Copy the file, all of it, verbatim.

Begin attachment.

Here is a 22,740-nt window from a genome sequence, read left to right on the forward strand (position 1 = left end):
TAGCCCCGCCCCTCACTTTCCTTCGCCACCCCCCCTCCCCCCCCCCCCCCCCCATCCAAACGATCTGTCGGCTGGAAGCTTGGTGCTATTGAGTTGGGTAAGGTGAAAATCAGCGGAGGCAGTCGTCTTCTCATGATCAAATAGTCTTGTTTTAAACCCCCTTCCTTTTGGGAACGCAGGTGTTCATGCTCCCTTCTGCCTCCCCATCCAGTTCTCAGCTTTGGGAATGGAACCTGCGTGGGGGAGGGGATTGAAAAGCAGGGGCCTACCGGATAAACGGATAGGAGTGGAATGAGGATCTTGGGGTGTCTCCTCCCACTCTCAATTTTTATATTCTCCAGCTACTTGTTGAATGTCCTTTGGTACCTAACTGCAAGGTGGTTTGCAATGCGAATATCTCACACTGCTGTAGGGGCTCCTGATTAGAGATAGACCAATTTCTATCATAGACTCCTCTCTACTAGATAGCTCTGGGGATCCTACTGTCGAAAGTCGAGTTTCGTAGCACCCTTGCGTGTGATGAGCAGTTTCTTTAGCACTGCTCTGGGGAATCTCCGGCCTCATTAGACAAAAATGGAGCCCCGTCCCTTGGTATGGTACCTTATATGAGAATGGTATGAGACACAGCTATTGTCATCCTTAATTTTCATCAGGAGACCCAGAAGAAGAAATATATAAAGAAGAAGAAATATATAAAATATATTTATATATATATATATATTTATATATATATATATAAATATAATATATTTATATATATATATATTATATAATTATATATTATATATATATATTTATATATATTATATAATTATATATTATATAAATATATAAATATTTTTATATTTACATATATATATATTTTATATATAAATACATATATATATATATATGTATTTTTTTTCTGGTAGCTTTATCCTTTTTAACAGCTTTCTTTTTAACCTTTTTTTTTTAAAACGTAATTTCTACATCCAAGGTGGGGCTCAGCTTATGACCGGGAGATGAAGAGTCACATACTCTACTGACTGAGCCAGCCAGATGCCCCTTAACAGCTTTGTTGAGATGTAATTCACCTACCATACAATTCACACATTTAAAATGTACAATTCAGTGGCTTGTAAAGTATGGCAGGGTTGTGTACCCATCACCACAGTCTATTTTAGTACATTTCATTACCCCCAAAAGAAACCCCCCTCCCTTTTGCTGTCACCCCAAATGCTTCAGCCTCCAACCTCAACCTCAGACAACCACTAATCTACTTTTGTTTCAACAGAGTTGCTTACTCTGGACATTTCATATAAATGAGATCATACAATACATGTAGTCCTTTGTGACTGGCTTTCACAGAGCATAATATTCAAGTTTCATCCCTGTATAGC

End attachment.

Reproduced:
Here is a 22,740-nt window from a genome sequence, read left to right on the forward strand (position 1 = left end):
TAGCCCCGCCCCTCACTTTCCTTCGCCACCCCCCCTCCCCCCCCCCCCCCCCCATCCAAACGATCTGTCGGCTGGAAGCTTGGTGCTATTGAGTTGGGTAAGGTGAAAATCAGCGGAGGCAGTCGTCTTCTCATGATCAAATAGTCTTGTTTTAAACCCCCTTCCTTTTGGGAACGCAGGTGTTCATGCTCCCTTCTGCCTCCCCATCCAGTTCTCAGCTTTGGGAATGGAACCTGCGTGGGGGAGGGGATTGAAAAGCAGGGGCCTACCGGATAAACGGATAGGAGTGGAATGAGGATCTTGGGGTGTCTCCTCCCACTCTCAATTTTTATATTCTCCAGCTACTTGTTGAATGTCCTTTGGTACCTAACTGCAAGGTGGTTTGCAATGCGAATATCTCACACTGCTGTAGGGGCTCCTGATTAGAGATAGACCAATTTCTATCATAGACTCCTCTCTACTAGATAGCTCTGGGGATCCTACTGTCGAAAGTCGAGTTTCGTAGCACCCTTGCGTGTGATGAGCAGTTTCTTTAGCACTGCTCTGGGGAATCTCCGGCCTCATTAGACAAAAATGGAGCCCCGTCCCTTGGTATGGTACCTTATATGAGAATGGTATGAGACACAGCTATTGTCATCCTTAATTTTCATCAGGAGACCCAGAAGAAGAAATATATAAAGAAGAAGAAATATATAAAATATATTTATATATATATATATATTTATATATATATATATAAATATAATATATTTATATATATATATATTATATAATTATATATTATATATATATATTTATATATATTATATAATTATATATTATATAAATATATAAATATTTTTATATTTACATATATATATATTTTATATATAAATACATATATATATATATATGTATTTTTTTTCTGGTAGCTTTATCCTTTTTAACAGCTTTCTTTTTAACCTTTTTTTTTTAAAACGTAATTTCTACATCCAAGGTGGGGCTCAGCTTATGACCGGGAGATGAAGAGTCACATACTCTACTGACTGAGCCAGCCAGATGCCCCTTAACAGCTTTGTTGAGATGTAATTCACCTACCATACAATTCACACATTTAAAATGTACAATTCAGTGGCTTGTAAAGTATGGCAGGGTTGTGTACCCATCACCACAGTCTATTTTAGTACATTTCATTACCCCCAAAAGAAACCCCCCTCCCTTTTGCTGTCACCCCAAATGCTTCAGCCTCCAACCTCAACCTCAGACAACCACTAATCTACTTTTGTTTCAACAGAGTTGCTTACTCTGGACATTTCATATAAATGAGATCATACAATACATGTAGTCCTTTGTGACTGGCTTTCACAGAGCATAATATTCAAGTTTCATCCCTGTATAGC